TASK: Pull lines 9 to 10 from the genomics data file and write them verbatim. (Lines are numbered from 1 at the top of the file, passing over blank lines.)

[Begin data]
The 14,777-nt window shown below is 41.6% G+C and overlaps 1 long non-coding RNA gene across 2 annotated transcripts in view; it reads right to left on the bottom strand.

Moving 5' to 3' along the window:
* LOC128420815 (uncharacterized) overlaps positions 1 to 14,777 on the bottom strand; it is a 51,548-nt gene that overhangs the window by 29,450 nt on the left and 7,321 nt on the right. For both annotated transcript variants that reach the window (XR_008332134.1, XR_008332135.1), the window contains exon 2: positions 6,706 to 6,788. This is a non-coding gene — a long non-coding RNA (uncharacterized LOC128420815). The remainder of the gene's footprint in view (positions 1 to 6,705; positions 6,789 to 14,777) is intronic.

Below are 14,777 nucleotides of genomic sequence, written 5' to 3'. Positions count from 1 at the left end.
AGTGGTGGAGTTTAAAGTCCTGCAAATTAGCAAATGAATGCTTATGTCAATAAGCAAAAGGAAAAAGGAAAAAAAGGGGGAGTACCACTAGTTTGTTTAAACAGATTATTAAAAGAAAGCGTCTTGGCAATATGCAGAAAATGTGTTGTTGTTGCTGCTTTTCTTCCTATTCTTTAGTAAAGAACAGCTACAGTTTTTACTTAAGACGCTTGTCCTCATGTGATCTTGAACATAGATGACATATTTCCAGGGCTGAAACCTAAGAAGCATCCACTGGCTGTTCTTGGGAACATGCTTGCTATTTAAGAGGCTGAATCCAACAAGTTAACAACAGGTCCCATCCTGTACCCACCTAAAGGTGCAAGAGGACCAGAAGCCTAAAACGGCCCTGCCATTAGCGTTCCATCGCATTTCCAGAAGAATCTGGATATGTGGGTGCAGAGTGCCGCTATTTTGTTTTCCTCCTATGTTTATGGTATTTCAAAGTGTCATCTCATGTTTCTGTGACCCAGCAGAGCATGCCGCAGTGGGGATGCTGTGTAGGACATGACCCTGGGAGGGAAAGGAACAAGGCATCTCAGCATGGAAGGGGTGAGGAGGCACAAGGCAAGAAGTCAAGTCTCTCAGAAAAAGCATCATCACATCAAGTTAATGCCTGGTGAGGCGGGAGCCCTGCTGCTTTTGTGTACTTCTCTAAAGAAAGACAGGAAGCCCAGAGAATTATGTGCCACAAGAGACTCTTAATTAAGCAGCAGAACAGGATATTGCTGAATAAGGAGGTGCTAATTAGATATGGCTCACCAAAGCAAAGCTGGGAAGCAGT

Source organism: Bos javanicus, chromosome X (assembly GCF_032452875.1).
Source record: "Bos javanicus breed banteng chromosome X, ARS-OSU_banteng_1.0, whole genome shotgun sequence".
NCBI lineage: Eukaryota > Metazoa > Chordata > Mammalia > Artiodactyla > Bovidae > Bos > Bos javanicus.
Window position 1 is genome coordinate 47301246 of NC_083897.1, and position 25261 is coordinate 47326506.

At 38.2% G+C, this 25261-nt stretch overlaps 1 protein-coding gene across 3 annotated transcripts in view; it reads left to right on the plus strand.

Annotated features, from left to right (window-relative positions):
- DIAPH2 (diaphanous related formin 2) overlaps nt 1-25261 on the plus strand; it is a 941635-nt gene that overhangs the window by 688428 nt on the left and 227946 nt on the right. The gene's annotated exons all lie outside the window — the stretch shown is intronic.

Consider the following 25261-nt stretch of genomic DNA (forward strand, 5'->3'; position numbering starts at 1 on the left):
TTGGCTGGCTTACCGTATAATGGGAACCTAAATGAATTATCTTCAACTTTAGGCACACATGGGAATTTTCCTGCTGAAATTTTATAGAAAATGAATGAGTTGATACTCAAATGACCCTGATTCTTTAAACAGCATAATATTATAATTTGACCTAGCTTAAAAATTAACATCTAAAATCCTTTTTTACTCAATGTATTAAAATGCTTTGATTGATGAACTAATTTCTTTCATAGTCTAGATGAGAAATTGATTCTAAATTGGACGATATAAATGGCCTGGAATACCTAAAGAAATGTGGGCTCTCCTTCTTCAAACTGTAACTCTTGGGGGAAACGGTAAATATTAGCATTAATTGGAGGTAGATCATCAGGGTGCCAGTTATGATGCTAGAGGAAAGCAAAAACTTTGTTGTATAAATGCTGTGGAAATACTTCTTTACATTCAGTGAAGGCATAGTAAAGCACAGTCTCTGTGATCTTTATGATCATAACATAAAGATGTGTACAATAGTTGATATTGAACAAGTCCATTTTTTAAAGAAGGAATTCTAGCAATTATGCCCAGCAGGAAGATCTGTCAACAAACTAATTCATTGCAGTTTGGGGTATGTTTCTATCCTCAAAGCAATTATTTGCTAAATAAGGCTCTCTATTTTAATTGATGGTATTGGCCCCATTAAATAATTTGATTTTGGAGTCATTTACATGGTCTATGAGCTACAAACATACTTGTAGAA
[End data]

Window position 1 is genome coordinate 47301246 of NC_083897.1, and position 25261 is coordinate 47326506.

At 38.2% G+C, this 25261-nt stretch overlaps 1 protein-coding gene across 3 annotated transcripts in view; it reads left to right on the plus strand.